Best Texas Ranger Pitcher (if He'd Only Come Back)

Nolan Ryan

OK, so the only pitch he's thrown in public recently was at a dog park off Mockingbird Lane. So what? Yes, he's old (54), and yes, he's been retired since 1993 (and that year he pitched only 66 innings). Still, have you been to The Ballpark in Arlington lately? Peanut vendors have more control over their pitches. Thanks to their stellar pitching staff, the Rangers would be lucky to retire the side in order at a T-ball game. Ryan probably doesn't have many 90 mph fastballs left in him, but hey, neither does anyone currently wearing a Rangers jersey. At this point, Ryan could pitch underhanded and he'd still be the No. 1 starter.

First and 10 used to be housed in the shopping center by La Bare, before it was razed to make way for the new Central Market scheduled to be built there. Now it's hidden in Hillside Village in the old Red's Barbecue spot, and we couldn't be happier. It boasts several televisions, a pool table, the fantastic arcade golf game Golden Tee, a shuffleboard table, all the standard sports bar accoutrements...but it has a few things that make it stand above other sports dives. Its burgers, for example, are fantastic, as are its cottage fries. But it also sports a helpful waitstaff, a loyal clientele of serious drinkers and smokers, quite cold pitchers of cheap beer and no unwanted distractions from sexy young men or women. This is not a college hangout; it's a dive bar that happens to have sports on the tube, which is all we want on game day.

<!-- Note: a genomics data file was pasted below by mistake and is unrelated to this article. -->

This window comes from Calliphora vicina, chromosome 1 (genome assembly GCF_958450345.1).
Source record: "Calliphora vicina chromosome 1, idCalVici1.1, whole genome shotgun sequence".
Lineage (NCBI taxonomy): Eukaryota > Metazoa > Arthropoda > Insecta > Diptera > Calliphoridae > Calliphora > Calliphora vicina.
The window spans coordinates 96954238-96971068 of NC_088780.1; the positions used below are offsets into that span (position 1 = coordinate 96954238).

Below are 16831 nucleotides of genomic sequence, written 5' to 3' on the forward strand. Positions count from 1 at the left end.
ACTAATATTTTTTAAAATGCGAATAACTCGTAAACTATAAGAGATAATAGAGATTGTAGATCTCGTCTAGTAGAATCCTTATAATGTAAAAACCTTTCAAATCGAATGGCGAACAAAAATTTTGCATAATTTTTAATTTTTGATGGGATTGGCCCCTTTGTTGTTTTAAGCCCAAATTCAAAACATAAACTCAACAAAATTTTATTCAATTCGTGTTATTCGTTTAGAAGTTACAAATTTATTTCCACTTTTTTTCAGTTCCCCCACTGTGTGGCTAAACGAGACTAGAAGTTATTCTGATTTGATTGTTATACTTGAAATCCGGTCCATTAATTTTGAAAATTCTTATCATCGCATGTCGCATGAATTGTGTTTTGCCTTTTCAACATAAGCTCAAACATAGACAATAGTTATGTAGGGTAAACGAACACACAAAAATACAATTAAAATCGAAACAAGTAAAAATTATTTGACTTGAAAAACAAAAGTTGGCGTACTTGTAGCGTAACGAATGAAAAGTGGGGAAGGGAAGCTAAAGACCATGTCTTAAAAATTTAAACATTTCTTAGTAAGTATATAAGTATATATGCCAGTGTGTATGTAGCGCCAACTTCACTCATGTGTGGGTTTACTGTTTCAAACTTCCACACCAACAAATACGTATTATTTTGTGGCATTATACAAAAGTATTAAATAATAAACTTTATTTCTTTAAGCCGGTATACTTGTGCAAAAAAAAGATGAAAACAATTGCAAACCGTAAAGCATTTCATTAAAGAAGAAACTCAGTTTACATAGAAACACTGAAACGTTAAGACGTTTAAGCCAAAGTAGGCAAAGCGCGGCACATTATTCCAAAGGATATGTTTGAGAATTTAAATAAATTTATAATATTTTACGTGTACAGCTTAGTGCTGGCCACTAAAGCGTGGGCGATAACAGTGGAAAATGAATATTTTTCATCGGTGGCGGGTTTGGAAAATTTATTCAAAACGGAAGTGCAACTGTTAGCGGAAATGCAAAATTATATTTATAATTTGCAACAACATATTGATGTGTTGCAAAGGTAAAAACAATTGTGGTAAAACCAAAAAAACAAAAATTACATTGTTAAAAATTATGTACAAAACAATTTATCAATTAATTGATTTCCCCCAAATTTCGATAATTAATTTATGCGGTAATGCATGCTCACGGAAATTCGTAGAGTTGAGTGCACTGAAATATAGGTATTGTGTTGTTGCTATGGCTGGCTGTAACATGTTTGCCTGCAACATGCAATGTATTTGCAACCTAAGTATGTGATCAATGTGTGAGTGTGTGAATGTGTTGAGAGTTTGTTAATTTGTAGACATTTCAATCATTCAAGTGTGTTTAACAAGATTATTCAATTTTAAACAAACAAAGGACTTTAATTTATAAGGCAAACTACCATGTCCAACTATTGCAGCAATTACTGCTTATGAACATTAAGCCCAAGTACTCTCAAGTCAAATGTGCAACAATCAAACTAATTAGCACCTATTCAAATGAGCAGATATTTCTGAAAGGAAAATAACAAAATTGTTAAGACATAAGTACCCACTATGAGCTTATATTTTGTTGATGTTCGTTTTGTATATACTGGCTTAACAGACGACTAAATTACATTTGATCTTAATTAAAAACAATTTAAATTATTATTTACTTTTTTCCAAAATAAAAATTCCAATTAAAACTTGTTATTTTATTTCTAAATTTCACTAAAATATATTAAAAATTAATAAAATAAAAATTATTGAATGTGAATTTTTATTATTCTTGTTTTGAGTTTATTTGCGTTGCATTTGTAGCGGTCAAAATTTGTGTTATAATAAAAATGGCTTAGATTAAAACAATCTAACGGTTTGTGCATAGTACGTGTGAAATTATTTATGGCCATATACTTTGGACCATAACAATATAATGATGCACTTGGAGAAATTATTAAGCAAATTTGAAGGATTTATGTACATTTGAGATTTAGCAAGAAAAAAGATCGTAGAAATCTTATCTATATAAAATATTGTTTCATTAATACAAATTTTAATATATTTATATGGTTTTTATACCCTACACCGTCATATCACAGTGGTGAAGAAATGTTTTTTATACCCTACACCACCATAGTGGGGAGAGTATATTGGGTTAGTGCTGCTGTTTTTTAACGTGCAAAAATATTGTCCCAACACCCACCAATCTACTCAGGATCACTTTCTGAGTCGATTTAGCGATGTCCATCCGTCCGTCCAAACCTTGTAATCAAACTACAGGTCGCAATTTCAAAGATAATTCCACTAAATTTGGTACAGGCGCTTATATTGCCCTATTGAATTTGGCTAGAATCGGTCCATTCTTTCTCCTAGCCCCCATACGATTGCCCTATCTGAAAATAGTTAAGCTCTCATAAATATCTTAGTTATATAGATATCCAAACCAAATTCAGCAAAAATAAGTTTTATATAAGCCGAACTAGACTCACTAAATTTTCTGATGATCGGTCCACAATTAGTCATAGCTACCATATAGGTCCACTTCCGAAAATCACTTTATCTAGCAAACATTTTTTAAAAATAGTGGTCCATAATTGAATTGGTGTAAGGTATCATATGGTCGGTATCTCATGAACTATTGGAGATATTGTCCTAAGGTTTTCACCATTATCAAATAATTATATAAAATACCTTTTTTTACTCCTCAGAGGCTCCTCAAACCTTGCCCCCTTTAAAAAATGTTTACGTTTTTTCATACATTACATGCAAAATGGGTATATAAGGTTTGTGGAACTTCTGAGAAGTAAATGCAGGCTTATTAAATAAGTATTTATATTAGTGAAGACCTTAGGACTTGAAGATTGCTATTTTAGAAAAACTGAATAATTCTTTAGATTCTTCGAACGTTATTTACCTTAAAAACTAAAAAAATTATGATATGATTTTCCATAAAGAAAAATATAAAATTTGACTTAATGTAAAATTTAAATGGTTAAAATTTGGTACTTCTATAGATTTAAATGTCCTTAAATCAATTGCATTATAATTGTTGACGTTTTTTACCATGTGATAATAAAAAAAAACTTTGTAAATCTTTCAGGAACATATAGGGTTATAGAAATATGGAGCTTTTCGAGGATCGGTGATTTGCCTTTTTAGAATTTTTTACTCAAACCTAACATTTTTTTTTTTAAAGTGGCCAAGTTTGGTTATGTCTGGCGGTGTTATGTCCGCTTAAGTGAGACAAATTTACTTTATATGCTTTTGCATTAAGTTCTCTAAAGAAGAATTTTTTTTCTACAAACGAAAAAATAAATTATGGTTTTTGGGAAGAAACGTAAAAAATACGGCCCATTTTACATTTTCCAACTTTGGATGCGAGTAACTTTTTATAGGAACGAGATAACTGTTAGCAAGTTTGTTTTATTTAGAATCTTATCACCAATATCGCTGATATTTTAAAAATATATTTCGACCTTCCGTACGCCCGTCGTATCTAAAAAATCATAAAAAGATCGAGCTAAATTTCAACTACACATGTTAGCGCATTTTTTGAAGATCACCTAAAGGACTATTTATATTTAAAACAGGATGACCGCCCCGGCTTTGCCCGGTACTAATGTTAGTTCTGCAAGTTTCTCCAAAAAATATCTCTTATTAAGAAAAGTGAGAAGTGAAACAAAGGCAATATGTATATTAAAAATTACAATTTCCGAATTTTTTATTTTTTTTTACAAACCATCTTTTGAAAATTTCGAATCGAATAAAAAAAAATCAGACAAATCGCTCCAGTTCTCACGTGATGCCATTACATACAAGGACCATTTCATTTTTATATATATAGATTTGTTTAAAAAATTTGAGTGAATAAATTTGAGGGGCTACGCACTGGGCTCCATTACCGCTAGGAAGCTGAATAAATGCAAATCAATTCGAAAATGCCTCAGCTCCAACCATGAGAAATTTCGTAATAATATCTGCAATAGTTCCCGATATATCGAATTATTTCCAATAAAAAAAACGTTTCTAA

What is it exactly that we like about bowling? Is it beer, the warm, moist rented shoes, the beer, the sport, the camaraderie or the beer? Open 24 hours, Carter's 58 lanes are always ready for desperate insomniacs who need the sound of falling pins to lull them to sleep. At nights on Tuesdays and weekends, they break out the blacklights for "Lightning Strikes," a sort of cross between disco and bowling--and can you get any classier than that? League bowling takes place every night except Saturdays. Did we mention they have beer?

The guys you see nightly at 10 still have a long way to go to match the accomplishments and class of Southlake resident and recent Sportscasters Hall of Fame inductee Pat Summerall. Alongside color man John Madden, the former New York Giants placekicker will be entering his 50th season as a broadcaster. During his remarkable career, he's done it all--from the U.S. Open to the Masters to Super Bowls--with a voice as rich and warm as high-dollar brandy.

Small specialty sporting goods stores, where expert athletes/salesmen carefully inspect your foot before finding just the right shoe, are an oasis for the dedicated athlete. At Run On!, a store that specializes in running shoes and gear, a salesman fitted us for a pair of Nikes with a narrow insole--just the way we like them--without telling us the cost. We expected him to say $120 or worse. The damage was much lower: $80. With three area locations, Run On! truly looks out for the consumer. It also sponsors cross-country runs and other events.